I suppose that this fondness might read as patronizing to actual English people – I can understand that, although I do not see that it is all that different than the fondness of Europeans for stories of the Wild West. And I would point out that all of the authors that I have named here are British. Nevertheless, it is hard to argue that the smallness, the old-fashioned twee-ness of the setting, isn’t part of what audiences are responding to. To romantic notions of aristocracy, to a longing for a more orderly society. And, of course, for the intimate dramas and creative local murders that might plague such an imagined society. It’s not accurate, of course, but it is lovely.
Why am I even talking about this? Honestly, I’m not entirely sure. Certainly, I don’t have a great reason. But, as I chew my way happily through the James canon, I am struck over and over again how grounded these novels are in a sense of place. And, also, how familiar that place (which is fictional) feels to me, an American born in the 1980s.
English literature, writ large, has conveyed so coherent a vision of itself that I recognize it from book to book, author to author. I feel at home in it, despite its imaginary quality and my own lack of Englishness. That really is a triumph for a national literature: to make your shared vision of a country (and time) so consistent, so vivid, that it becomes an imaginative home for people all over the world. To build a world so persuasive that it comes to define whole genres. To build a world so enduring that it is recognizable from Dickens to J.K. Rowling.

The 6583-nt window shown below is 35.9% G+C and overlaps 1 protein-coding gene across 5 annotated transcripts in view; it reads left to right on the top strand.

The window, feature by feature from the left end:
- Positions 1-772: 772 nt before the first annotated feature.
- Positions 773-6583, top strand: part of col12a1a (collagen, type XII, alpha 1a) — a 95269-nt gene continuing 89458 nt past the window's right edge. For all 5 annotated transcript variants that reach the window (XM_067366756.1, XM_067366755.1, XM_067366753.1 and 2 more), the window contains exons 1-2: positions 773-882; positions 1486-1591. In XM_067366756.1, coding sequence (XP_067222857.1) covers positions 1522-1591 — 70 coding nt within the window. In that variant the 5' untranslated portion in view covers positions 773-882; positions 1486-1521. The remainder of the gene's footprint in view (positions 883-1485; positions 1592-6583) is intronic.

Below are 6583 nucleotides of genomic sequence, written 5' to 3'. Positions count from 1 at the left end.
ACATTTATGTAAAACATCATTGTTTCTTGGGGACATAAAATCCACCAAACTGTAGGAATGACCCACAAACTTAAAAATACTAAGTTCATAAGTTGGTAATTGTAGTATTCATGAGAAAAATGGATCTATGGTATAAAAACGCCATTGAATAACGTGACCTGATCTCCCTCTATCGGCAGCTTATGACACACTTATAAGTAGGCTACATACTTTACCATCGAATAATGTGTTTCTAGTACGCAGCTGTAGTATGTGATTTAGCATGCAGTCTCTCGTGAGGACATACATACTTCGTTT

The tags of this blog accurately reflect my own reader’s mind: I love English literature. Whole eras of my reading life have been defined by English literature; English authors would dominate any list of my favorite writers. This is not a supremacist point of view, but a sentimental one: I am not and would not argue that English literature is better than other national literatures. But it is very dear to me.